The leader of South Korea's main opposition party, which polls say is headed for a big victory in an April election, said on Wednesday it would repeal a free trade deal with the United States if it wins control of parliament, unless the pact is renegotiated.

Parliament, currently controlled by the ruling conservatives, approved the deal amid rowdy scenes of opposition lawmakers protesting in November, after it was signed in 2007 by the then-government of left-leaning President Roh Moo-hyun. It is scheduled to go into effect in coming weeks.

The deal, which economists say could boost the $67 billion in annual trade between the two countries by as much as a quarter, was a highly emotive legislative issue that left the two sides in deep division, paralyzing parliament.

"The FTA pursued by the (President Lee Myung-bak) government has no regards for our national interest and it is our position that it cannot be left to go into effect," opposition Democratic United Party leader Han Myeong-sook told a party meeting.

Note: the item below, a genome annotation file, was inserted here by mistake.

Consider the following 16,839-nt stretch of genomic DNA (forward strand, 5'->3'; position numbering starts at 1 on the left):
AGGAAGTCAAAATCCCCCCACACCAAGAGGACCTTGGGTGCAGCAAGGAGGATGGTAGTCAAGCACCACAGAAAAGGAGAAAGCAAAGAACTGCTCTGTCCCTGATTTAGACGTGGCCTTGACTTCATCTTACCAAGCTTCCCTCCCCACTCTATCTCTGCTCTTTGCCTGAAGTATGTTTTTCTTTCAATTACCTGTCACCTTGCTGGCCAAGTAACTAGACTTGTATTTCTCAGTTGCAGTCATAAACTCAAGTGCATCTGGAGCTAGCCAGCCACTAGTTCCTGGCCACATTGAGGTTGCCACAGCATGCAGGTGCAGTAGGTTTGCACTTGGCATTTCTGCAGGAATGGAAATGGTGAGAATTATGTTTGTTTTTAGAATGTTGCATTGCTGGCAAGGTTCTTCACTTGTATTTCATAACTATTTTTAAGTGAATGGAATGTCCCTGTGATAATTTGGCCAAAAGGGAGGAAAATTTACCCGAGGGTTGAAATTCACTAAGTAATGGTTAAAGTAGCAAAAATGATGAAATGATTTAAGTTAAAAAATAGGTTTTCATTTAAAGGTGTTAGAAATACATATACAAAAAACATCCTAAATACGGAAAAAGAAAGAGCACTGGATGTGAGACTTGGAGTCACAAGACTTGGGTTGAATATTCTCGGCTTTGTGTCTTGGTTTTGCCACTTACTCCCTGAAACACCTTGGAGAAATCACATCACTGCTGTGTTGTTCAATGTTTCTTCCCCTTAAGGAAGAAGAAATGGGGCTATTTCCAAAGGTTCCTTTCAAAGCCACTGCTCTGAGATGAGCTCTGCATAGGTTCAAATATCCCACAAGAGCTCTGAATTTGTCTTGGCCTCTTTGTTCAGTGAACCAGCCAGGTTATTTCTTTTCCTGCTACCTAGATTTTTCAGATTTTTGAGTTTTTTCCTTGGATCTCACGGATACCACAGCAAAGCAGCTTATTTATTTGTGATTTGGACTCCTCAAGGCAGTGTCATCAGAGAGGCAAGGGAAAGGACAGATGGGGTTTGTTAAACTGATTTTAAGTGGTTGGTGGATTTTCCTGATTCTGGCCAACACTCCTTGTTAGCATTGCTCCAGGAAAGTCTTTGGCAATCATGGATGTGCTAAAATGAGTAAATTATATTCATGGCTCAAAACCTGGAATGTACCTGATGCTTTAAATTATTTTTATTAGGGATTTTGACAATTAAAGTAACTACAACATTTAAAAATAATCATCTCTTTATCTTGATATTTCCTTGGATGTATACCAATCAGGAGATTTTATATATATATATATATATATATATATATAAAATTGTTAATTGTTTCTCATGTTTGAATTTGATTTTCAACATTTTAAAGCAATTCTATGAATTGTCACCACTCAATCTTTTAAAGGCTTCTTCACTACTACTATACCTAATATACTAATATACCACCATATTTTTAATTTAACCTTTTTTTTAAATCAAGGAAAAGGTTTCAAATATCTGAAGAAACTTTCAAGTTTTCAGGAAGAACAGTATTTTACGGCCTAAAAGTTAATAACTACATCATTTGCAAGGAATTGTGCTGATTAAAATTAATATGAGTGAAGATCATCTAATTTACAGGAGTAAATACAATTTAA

"It must be renegotiated before it takes effect to fix the poisonous clauses. Otherwise, we will repeal it in the new parliament session," she said.

Though it was the opposition which initiated the FTA deal when it was in power, its legislators argue that subsequent changes to allow U.S. carmakers a major inroad into the market and a dispute settlement mechanism will strip Seoul of any ability to defend its interests.

The Democratic United Party released a text of what it said was an open letter to U.S. President Barack Obama asking for a renegotiation of the deal, saying "scores of South Koreans have taken to the streets to demand the repeal of the ratification."

"If our sincere request is overlooked by the U.s. government, and, as expected, if our party becomes the majority party after the next election, we will be taking all available measures to abolish the South Korea-U.S. FTA."

Public response to the deal has been generally positive, with expectations for growth in the country's auto and electronics sectors, but the small but politically powerful farm lobby and left-leaning parties argue Lee compromised the national interest in favour of big corporations.

The deal is the biggest U.S. trade pact since the North America Free Trade Agreement went into force in 1994. (Reporting by Jack Kim; Editing by Jonathan Hopfner)